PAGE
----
Israel, on the Road to a Theocracy

We are facing a major assault on Israel’s democratic-secular identity, with an unholy alliance between nationalism and religion at its core.

Uri Misgav
Uri Misgav
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A grou pf Jews of all ages read from the Torah as they observe Tisha B’Av in Jerusalem, July 2015.
Observing Tisha B’Av in the Western Wall plaza, Jerusalem, July 2015.Credit: Ilan Assayag
Uri Misgav
Uri Misgav

A longtime friend told me this week about a call he made to the principal of his young son’s elementary school. He asked how it was possible that at an institution that defines itself as science- and technology-oriented, the boy was coming home laden with homework on Torah rather than math.

Of course, this matter can’t end with the principal or in second grade. The comprehensive Haaretz investigation on changes being made by Education Minister Naftali Bennett to the educational system and curriculum are surreptitiously passing us by. And then there’s the new coalition deal between Bennett’s party, Habayit Hayehudi, and the two ultra-Orthodox parties, Shas and United Torah Judaism.

The Education Ministry will be transferring one billion shekels (about $257 million) to ultra-Orthodox educational institutions, in return for an allocation of hundreds of millions to the Settlement Division of the World Zionist Organization and local authorities in West Bank settlements.

We are facing a major assault on Israel’s democratic-secular identity. The attack on secularism is by necessity an attack on democracy. The ultimate source of authority is no longer the state and its institutions. The sources of inspiration are not liberal humanism, human rights, the enlightenment movement and science. They are supplanted by a higher power, holy men, the metaphysics of an Eternal Israel, holy scriptures, rituals and prayer. As part of road safety lessons, children of Israel are learning the Traveler’s Prayer.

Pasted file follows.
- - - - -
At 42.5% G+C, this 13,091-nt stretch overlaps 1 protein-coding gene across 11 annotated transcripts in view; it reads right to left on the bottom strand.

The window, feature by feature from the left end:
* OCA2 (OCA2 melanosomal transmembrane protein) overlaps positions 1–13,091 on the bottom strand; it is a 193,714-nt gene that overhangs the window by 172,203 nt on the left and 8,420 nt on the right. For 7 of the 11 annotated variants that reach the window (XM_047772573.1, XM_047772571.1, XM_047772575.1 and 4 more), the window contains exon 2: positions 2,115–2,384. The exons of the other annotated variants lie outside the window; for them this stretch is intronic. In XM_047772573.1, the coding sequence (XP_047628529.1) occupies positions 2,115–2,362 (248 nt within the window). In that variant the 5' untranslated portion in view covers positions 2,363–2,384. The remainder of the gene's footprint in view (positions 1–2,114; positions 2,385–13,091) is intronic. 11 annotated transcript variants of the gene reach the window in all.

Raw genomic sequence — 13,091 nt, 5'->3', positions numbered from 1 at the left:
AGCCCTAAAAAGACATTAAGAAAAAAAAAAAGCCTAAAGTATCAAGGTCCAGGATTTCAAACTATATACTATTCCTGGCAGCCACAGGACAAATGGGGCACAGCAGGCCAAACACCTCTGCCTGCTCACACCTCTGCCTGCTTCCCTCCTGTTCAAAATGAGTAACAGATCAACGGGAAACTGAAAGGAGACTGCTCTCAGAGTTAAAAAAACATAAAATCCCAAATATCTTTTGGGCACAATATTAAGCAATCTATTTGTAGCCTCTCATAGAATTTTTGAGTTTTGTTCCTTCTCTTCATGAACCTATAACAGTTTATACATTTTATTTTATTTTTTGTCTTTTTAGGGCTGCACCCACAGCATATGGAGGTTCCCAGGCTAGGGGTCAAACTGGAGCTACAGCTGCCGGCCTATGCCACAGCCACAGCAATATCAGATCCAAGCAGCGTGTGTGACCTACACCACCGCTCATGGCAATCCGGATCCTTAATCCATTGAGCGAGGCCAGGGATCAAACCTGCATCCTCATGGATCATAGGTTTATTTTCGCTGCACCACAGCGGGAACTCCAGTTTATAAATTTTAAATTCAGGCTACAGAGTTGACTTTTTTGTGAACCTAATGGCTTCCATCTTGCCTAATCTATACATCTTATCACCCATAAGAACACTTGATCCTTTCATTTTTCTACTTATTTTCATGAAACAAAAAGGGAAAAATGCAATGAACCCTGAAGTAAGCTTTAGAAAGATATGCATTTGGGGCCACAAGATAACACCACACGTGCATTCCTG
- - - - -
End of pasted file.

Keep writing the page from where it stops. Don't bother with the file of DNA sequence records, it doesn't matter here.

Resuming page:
This assault has a clear political context, of course. At its core is an alliance between nationalism and religion. Its goal is to ensure a vision of a Greater Land of Israel and the perpetuation of ignorance – on the road to a theocracy.

Everything is connected, including the string of appointments to top positions. The sole nominee for attorney general, Avichai Mendelblit, was not initially religious but became observant. The incoming chief of the Mossad, Yossi Cohen, was a student of Rabbi Haim Druckman’s at the Or Etzion yeshiva. Yoram Cohen, the head of the Shin Bet security service, is religious and a graduate of a yeshiva educational institution. His former deputy, Roni Alsheich – the new Israel Police chief – was a student at the Mercaz Harav yeshiva in Jerusalem.

They might all be worthy appointments, and heaven forbid that we disqualify anyone from public office due to private beliefs. But the problem in Israel is that religion is not separate from government, and over the years it has also become less and less separate from right-wing West Bank settler politics.

Supreme Court Justice Noam Sohlberg, a settler who wears a skullcap, determined that counterterrorism laws should not apply to Jewish terrorists in the territories, since there is no need to deter that particular group. That’s no longer a legal-security concept, but rather a theory of the chosen people.

Prime Minister Benjamin Netanyahu, who has surrounded himself with officeholders from religious Zionism, is a man who does not believe in God. Netanyahu is motivated solely by utilitarian considerations. In the assault on secularism, he is joined by innocents, those professing innocence and useful idiots. Some have cynical interests, while others have good intentions.

Beginning with Yesh Atid leader Yair Lapid – who dons a prayer shawl and has his wife conduct the ritual involving setting aside a portion of the Shabbat challah – it includes an endless number of public projects and campaigns involving dialogue and returning to our sources and bringing us together. But the effort to bring us closer is only ever in one direction.

Nearly 20 years have passed since Sefi Rachlevsky revealed the concept of “the Messiah’s donkey” to the broader secular public. The subject has recently been revived in the Makor Rishon newspaper by Rabbi Moshe Ratt, from the Karnei Shomron settlement: “The role of secularism was necessary at the stage in which religious Jewry could not run the country and the army. Today, it can be said that secularism has concluded its historical role,” he wrote. It turns out that a donkey, even when it’s older, is still a donkey.

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